(Frankfurt am Main — Heddernheim) Germany.
For the Heidenfeld on the N shore of the Nidda,
tributary of the Main, only epigraphic sources are known.
Earthworks under Vespasian on the line of advance along
the Wetterau, were followed under Domitian by a stone
citadel (of the Ala I Flavia Gemina), which was abandoned under Trajan. From the camp settlement there developed the vicus Nida, capital of the Civitas Taunensium, and its area (45 ha) was enclosed by a hexagonal
wall at the beginning of the 3d c. With the fall of the
limes, A.D. 259-60, the town was destroyed by the Alemanni and lay in ruins for a thousand years. The ruins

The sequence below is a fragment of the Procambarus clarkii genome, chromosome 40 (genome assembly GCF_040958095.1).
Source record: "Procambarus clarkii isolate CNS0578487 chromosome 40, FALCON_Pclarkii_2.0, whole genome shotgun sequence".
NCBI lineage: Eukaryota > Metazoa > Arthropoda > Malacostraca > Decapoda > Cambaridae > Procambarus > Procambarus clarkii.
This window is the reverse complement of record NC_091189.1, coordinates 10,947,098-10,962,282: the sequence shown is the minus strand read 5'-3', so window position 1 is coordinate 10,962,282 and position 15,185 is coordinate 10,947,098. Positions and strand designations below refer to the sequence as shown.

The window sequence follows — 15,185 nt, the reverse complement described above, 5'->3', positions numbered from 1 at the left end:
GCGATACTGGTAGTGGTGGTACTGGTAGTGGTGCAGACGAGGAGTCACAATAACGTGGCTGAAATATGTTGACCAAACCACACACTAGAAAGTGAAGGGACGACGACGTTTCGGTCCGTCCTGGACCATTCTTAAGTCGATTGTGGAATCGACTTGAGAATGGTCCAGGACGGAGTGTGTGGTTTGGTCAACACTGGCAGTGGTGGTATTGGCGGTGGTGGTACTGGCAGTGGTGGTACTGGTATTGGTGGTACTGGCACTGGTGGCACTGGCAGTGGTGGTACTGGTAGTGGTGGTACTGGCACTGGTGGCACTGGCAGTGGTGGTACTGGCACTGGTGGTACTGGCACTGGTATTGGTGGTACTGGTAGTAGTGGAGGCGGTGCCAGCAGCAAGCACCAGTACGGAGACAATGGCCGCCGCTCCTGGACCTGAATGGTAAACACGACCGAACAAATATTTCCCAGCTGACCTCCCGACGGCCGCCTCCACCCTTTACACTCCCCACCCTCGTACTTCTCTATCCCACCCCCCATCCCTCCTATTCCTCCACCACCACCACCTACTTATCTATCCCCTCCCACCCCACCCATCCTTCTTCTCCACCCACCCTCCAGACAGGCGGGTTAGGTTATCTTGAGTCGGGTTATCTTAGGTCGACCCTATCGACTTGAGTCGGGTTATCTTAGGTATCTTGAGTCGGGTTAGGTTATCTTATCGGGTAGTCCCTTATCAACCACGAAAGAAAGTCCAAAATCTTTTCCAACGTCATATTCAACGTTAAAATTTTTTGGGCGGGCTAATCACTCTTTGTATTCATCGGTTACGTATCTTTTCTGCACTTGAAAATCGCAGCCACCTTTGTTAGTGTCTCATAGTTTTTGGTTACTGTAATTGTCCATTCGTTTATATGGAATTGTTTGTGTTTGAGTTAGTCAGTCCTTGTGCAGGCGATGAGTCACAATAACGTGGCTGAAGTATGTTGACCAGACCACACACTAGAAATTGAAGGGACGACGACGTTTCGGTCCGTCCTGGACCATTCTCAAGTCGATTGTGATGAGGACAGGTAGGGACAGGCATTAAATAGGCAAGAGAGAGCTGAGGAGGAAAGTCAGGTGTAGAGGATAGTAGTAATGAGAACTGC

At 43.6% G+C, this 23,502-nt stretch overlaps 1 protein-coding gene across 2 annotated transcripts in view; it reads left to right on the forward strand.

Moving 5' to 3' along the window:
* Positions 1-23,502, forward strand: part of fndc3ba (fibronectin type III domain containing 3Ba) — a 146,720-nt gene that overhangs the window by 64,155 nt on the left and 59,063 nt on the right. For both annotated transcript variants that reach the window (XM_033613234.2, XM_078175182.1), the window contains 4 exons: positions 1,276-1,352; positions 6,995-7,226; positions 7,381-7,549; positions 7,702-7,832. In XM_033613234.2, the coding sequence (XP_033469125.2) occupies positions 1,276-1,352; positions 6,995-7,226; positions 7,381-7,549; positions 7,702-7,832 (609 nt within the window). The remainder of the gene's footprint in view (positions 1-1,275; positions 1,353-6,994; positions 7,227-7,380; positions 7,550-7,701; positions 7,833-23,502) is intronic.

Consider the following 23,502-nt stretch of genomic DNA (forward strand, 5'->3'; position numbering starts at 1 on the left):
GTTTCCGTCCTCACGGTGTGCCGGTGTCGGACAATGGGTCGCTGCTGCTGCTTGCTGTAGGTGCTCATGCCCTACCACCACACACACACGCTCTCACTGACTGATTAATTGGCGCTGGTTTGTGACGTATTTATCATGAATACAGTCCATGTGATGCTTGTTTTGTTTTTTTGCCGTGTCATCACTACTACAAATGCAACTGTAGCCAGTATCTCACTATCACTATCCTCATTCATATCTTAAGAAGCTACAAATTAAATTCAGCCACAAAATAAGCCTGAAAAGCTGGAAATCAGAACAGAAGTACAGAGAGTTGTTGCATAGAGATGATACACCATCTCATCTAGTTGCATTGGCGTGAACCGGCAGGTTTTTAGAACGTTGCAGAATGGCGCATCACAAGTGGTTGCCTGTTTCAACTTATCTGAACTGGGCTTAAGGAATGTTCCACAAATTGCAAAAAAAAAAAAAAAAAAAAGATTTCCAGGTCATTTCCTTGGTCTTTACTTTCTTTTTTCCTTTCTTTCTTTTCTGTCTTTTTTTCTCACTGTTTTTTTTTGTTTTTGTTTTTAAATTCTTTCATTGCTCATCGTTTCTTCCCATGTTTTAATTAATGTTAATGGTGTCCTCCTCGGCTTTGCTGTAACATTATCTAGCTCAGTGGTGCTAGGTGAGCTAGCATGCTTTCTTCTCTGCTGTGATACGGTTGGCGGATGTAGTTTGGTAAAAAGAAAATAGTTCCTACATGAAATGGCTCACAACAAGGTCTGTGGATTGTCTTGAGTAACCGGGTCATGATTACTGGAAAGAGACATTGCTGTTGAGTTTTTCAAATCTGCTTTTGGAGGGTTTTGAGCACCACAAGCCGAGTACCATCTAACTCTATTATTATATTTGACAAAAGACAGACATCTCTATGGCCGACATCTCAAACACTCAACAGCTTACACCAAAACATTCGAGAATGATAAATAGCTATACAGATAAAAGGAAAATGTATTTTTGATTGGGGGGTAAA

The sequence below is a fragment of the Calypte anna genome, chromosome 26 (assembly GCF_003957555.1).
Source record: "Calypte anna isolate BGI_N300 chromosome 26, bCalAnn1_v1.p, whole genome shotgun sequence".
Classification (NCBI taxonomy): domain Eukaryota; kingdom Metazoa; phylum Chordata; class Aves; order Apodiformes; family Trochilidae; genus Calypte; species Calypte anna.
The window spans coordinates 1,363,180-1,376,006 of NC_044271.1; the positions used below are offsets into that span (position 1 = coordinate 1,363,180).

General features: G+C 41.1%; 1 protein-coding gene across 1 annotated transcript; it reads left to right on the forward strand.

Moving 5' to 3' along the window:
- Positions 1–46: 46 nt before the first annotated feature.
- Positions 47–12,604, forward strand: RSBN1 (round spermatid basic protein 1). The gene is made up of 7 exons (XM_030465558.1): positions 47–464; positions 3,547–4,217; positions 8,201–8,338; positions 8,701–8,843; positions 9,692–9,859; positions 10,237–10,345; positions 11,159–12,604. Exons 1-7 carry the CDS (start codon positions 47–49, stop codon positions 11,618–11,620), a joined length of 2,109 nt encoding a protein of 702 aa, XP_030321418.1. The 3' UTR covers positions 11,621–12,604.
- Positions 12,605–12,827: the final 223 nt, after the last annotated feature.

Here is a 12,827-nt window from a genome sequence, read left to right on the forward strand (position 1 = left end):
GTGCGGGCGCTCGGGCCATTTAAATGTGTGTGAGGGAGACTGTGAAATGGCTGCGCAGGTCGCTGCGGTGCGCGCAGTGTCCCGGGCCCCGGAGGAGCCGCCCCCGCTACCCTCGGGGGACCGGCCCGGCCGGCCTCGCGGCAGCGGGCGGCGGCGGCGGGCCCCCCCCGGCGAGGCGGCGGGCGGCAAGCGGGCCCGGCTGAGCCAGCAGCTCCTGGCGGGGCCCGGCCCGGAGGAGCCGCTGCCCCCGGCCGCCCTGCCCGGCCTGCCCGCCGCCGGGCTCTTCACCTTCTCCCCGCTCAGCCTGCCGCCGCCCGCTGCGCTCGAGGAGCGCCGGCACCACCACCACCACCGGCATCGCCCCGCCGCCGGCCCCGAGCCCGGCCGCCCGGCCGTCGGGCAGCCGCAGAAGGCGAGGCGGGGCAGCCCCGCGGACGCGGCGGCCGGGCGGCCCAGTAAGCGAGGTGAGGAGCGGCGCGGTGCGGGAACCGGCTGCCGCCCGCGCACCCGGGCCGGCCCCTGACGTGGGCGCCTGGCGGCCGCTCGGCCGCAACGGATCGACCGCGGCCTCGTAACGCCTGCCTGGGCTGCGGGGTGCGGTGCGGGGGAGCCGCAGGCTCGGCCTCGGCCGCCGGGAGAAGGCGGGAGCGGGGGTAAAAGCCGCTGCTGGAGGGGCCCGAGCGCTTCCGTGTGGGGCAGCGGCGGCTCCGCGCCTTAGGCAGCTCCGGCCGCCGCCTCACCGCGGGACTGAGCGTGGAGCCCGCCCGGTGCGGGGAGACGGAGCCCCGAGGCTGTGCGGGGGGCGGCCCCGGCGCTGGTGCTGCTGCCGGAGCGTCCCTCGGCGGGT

deteriorated rapidly after the Late Middle Ages, and today no remains are visible. Excavations were begun in 1823 and have continued over the years. Finds are in the museums of Frankfurt and Wiesbaden.
Between the two roads leading W from the citadel
there was a triangular market place, surrounded by stone
buildings (baths, temples, praetorium, barracks) and
half-timbered row houses. Under the civilization layer 1 m
down, much stone sculpture was discovered, five Mithraea, and several Jupiter columns. There were necropoleis to the W and N.
F. G. Habel, “Die römischen Ruinen
bei Hedernheim,” Nassauische Annalen
1 (1827) 45-86;
Mitteilungen über römische Funde in Heddernheim
(1894-1918); K. Woelcke, “Der neue Stadtplan von
22 (1938) 161-66; U.
Fischer, “Grabungen im Lager Heddernheim,” Germania
38 (1960) 189-92 (Fundchronik Land Hessen); id., Aus
(1971); id., “Grabungen im
römischen Steinkastell von Heddernheim 1957-59,”
Schriften des Frankfurter Museums für Vor- und Frühgeschichte
2 (1973); Fundberichte aus Hessen